Multi-Cloud Blog

Hybrid IT vs Hybrid Cloud: What’s The Difference?

Muhammad Raza
4 minute read
Muhammad Raza
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In this article, we’ll look at two terms that have a lot in common but aren’t the same: hybrid IT and hybrid cloud. We’ll look at:

Hybrid cloud

When cloud computing replaced traditional datacenter models as the preferred choice among small and midsize (SMB) firms, IT was challenged to migrate workloads to the cloud. From a business perspective, cloud migration is a strategic and tactical imperative for SMB organizations.

Cloud computing allows organizations to take advantage of a vast pool of resources offered on an operational expense basis. The model allows organizations to opt for public cloud resources for workloads that are more resource-intensive but less sensitive to security concerns and privacy regulations. Alternatively, they can use private cloud deployments to operate private data centers resources accessible over the Internet for superior security performance at a higher cost.

With Hybrid Cloud computing technologies, organizations can take advantage of both private and public cloud systems, achieving an optimal tradeoff between cost, security, and performance. Hybrid cloud computing can be defined as:

A mix of computing resources orchestrated and delivered as a service from public and private cloud environments over the Internet.

Hybrid IT

However, legacy software systems on in-house data center technologies cannot always migrate to the cloud without presenting an overwhelming technical and financial challenge. In such a case, organizations can run a mix of traditional IT systems, along with a variety of cloud computing deployments. Both systems are collectively managed for:

  • Resource provisioning
  • Scaling
  • Cost
  • Security
  • Related aspects

Such a system of resources is referred to as Hybrid IT, and it takes care of issues such as security, compliance, interdependencies with legacy systems, and cost of workload migration, among others.

Hybrid IT blends cloud architecture flavors—public, private, hybrid—with in-house data centers in order to deliver data workloads, apps, and services across the hybrid infrastructure environments.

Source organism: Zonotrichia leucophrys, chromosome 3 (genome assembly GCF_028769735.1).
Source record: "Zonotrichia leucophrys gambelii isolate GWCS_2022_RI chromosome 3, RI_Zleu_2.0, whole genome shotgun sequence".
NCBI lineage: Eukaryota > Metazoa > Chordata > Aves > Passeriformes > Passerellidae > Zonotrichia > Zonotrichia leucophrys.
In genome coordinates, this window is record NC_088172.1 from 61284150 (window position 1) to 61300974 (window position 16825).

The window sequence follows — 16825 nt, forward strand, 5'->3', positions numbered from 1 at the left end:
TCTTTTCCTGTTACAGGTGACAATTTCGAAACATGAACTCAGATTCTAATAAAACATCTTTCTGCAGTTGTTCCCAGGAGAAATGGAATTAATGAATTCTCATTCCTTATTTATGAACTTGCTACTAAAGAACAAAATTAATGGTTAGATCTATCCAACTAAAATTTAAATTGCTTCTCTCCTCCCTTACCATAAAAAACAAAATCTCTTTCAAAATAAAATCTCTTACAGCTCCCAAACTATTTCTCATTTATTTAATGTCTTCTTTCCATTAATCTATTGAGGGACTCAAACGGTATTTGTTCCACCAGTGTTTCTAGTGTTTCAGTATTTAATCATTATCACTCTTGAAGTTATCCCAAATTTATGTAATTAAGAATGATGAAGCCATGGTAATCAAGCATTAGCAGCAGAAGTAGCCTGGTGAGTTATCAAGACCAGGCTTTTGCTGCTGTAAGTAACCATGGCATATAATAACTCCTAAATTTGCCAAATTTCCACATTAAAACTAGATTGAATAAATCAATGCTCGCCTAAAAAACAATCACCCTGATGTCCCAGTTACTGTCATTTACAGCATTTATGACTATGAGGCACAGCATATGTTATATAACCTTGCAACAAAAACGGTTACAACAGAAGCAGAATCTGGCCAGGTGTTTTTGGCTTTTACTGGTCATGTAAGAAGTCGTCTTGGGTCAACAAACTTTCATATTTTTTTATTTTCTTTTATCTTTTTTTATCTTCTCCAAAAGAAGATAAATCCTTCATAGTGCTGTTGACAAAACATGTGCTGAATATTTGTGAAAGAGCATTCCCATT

Hybrid cloud vs hybrid IT: Advantages of each

Let’s explore the comparable advantages of Hybrid IT and Hybrid Cloud in detail.

Advantages of Hybrid IT infrastructures

  • Legacy systems can coexist, especially when modernizing legacy IT is challenging.
  • Evolving IT environments can evolve gradually instead of having to adopt disruptive cloud migration projects across the organization.
  • Higher value for money, especially when the total cost of cloud ownership (cloud TCO) may be significantly higher in comparison with on-site data center technologies.
  • Safe and secure IT model for operating mission-critical and sensitive workloads on-premise.

Advantages of Hybrid Cloud environments

  • Flexible, policy driven deployment. Workloads can be moved across public and private cloud resources per changing organizational policy on security, cost, and other key decision criteria.
  • Balancing public and private cloud options gives you the optimal tradeoff between cost, security, and performance.
  • Workload diversity supports high reliability. Workloads sensitive to uptime performance can be moved to dedicated private cloud resources. Less sensitive workloads can continue to run on cheaper public cloud deployments.

Hybrid cloud vs IT: Limitations of each

Both the Hybrid IT infrastructure and Hybrid Cloud environments have their limitations. Some of the comparable limitations include:

Limitations of Hybrid IT

  • Legacy IT persists, eventually running into software delivery performance bottleneck.